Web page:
By Oliver Höner
We just got confirmation that a new triplet litter survived to adulthood in the Crater! This is very exciting news because spotted hyenas only very rarely give birth to triplets and raising all three cubs of a triplet litter to adulthood (2 years of age) is extremely rare! Spotted hyena females only have two functional teats, forcing mothers of triplet litters to show great organisational skills to allocate sufficient suckling time for each cub.
This is only the third ever reported case of surviving triplets in spotted hyenas! The mother is Mwanga, the former alpha female of the Forest clan. The other two litters were also reared in the Ngorongoro Crater, both by Kiwanda, the former alpha female of the Ngoitokitok clan. We had previously performed genetic analyses to verify that Mwanga was indeed the mother of the three cubs. Confirming maternity with genetic data is important because hyena mothers can, in rare cases, adopt cubs form another female.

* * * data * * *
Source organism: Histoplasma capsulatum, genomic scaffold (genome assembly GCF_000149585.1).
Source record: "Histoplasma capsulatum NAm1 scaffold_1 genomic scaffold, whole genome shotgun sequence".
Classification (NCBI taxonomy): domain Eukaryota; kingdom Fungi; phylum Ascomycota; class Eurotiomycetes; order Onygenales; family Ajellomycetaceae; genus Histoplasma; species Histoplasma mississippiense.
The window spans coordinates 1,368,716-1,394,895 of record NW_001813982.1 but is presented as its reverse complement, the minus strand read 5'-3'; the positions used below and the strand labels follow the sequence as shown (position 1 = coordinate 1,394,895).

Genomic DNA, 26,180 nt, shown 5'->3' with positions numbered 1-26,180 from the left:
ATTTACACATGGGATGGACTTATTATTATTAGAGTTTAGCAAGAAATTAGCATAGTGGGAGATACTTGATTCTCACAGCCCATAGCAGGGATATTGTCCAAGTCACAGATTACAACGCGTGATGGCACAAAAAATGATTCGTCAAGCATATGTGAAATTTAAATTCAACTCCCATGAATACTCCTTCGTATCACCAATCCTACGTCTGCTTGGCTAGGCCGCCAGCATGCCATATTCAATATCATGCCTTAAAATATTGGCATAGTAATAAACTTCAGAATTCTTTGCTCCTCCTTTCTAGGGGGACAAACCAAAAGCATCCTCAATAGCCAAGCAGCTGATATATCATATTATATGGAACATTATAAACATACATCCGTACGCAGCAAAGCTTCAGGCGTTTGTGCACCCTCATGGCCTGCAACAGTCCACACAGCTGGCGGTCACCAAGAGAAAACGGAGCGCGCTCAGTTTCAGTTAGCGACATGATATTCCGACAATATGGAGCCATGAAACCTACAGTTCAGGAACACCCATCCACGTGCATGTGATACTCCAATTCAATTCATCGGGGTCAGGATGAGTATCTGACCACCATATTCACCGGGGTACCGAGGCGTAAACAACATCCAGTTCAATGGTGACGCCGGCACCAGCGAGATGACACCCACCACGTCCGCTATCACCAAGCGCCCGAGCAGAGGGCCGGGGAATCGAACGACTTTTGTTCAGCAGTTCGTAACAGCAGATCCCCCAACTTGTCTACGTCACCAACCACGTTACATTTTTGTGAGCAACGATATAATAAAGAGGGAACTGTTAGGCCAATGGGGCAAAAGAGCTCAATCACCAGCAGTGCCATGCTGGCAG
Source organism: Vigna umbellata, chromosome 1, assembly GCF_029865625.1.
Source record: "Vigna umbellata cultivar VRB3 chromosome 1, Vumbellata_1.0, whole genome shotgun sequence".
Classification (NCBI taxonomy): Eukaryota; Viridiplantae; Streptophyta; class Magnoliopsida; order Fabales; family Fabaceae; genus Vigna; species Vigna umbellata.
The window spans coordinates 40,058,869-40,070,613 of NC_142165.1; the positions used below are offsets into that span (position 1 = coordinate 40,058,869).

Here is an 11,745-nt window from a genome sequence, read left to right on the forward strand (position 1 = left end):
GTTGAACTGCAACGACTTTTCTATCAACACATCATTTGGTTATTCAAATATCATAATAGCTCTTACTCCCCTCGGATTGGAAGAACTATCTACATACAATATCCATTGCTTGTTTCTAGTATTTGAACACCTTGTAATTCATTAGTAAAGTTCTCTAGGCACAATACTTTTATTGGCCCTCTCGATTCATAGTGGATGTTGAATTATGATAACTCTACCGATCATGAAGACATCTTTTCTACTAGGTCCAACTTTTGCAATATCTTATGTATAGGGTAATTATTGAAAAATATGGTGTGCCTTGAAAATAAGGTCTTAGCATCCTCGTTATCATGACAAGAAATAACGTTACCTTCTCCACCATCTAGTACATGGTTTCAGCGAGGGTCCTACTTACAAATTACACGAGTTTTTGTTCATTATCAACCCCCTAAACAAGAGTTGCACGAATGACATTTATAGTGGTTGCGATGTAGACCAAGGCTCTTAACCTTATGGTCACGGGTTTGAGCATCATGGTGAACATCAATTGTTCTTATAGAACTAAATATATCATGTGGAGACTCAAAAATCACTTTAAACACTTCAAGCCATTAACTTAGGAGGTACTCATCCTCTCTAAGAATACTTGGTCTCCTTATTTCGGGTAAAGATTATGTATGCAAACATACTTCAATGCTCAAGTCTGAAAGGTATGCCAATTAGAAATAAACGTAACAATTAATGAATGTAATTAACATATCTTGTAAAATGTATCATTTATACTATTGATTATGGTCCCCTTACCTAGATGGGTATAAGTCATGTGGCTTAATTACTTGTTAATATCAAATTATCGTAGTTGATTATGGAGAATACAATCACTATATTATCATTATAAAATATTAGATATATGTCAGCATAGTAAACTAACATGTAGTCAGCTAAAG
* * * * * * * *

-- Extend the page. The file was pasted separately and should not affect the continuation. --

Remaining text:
We now also finalised the paternity analysis for all three cubs. In contrast to the two previous triplet litters that were sired by a single male, the three cubs of Mwanga were sired by two fathers. This is in line with our observations from twin litters where 84% of litters are sired by a single male but 16% are sired by two different males. These results are very interesting for our study of female mate choice and of male reproductive success.